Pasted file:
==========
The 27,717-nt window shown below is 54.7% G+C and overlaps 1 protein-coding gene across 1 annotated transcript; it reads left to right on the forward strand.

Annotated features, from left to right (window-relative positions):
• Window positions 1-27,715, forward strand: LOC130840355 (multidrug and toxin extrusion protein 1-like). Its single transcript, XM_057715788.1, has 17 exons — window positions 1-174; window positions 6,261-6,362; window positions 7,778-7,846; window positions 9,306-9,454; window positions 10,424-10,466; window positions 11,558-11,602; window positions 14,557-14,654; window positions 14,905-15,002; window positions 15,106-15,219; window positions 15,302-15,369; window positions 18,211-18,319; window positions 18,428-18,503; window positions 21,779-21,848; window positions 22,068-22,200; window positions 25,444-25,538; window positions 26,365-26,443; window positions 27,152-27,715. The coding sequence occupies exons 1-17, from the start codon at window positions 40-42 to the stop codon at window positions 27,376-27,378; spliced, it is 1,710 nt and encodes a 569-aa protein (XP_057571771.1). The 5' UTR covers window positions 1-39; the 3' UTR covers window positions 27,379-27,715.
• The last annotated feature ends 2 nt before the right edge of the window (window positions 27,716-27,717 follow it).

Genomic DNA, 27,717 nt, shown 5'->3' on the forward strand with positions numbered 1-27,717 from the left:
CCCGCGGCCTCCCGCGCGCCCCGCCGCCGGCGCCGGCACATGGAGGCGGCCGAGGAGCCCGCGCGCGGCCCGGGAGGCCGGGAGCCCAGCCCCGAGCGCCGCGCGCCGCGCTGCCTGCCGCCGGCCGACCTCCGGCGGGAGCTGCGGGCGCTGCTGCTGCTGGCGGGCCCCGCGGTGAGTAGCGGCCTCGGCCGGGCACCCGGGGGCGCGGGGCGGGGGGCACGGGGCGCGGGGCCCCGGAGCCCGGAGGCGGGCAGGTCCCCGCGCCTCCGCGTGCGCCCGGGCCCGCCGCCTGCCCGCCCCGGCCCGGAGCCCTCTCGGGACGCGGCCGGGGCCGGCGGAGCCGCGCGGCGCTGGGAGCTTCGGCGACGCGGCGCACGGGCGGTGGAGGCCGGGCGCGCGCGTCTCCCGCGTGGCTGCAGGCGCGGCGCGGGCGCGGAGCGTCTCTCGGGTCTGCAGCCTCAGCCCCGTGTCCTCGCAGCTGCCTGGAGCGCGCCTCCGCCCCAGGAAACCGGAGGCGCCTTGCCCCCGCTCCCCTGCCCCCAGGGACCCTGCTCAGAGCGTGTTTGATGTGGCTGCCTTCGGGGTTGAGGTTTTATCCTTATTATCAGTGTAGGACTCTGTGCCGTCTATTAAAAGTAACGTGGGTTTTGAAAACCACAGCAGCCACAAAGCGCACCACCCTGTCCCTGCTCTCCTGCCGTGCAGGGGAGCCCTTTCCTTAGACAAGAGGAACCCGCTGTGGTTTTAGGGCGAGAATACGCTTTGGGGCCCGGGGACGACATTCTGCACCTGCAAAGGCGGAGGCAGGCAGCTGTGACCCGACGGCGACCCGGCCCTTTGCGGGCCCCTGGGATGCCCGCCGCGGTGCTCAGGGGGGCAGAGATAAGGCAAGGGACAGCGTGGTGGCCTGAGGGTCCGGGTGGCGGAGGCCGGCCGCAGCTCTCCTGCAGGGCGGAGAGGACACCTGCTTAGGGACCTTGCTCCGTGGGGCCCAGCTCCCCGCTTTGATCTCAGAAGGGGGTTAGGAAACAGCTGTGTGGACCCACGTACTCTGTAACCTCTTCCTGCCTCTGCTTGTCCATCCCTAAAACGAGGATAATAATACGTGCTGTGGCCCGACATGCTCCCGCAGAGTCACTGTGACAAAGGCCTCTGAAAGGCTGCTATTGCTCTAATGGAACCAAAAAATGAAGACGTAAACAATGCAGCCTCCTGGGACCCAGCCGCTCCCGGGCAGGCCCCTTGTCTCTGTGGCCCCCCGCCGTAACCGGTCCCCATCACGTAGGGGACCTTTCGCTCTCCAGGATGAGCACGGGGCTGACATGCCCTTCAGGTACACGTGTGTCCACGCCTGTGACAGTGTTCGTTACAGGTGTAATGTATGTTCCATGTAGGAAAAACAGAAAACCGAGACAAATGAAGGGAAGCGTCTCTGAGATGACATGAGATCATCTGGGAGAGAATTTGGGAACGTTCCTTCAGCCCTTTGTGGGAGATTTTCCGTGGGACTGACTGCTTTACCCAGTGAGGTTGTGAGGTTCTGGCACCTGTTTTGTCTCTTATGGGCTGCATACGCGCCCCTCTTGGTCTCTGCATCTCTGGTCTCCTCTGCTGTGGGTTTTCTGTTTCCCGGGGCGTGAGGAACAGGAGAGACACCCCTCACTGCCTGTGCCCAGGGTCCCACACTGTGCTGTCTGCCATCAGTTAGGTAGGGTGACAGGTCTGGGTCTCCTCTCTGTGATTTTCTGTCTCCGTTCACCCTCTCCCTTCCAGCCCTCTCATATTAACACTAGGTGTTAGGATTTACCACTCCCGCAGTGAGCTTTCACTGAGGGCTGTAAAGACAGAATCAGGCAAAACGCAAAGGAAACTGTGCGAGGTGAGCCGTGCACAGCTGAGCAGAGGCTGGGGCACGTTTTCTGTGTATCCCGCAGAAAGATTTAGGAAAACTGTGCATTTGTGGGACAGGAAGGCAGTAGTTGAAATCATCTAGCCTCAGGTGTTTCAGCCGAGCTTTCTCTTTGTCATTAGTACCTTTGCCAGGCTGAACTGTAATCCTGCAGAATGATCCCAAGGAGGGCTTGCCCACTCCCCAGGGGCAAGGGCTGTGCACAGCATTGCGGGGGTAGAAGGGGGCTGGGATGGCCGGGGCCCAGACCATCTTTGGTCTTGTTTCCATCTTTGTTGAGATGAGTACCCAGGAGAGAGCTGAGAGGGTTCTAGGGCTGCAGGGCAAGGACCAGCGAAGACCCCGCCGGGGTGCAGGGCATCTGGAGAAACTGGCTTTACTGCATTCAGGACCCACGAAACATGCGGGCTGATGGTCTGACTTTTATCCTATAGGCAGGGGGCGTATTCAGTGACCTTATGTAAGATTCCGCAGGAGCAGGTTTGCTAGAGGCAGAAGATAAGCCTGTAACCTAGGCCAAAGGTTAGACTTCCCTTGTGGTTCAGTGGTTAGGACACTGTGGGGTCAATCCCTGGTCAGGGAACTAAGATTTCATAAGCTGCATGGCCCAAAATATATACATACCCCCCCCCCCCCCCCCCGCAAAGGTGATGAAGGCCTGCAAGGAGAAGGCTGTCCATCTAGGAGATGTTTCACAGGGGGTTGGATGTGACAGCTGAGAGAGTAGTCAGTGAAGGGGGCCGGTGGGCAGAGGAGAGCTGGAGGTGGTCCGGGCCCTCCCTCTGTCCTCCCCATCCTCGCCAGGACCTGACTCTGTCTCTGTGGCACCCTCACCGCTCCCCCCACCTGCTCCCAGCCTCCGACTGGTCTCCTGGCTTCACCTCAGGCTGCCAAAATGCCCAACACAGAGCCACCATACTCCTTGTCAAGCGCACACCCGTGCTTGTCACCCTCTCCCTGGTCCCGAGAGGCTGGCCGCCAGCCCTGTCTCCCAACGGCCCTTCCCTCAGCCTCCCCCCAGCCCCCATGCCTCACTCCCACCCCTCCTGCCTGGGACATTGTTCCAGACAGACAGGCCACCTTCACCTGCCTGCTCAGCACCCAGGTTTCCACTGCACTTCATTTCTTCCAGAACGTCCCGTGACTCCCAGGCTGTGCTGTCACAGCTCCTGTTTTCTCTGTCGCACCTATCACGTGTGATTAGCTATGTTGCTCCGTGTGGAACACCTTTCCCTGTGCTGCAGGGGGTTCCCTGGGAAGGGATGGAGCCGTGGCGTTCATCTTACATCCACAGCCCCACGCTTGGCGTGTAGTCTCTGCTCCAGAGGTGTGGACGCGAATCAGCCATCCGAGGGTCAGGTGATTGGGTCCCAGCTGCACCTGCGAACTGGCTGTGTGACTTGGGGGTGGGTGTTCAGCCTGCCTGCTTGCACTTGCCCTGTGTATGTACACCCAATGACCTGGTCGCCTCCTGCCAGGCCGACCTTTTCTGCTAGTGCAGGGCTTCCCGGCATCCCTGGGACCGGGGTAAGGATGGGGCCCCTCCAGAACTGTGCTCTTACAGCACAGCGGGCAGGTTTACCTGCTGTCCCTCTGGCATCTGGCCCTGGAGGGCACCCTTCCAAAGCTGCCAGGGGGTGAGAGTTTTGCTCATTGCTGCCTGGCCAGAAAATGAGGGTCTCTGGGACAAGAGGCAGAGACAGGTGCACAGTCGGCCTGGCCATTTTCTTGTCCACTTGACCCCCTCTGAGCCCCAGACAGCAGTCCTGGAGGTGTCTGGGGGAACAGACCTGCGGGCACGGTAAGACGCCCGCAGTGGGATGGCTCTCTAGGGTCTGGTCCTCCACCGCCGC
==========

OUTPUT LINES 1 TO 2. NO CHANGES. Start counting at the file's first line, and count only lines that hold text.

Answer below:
The 27,717-nt window shown below is 54.7% G+C and overlaps 1 protein-coding gene across 1 annotated transcript; it reads left to right on the forward strand.

Annotated features, from left to right (window-relative positions):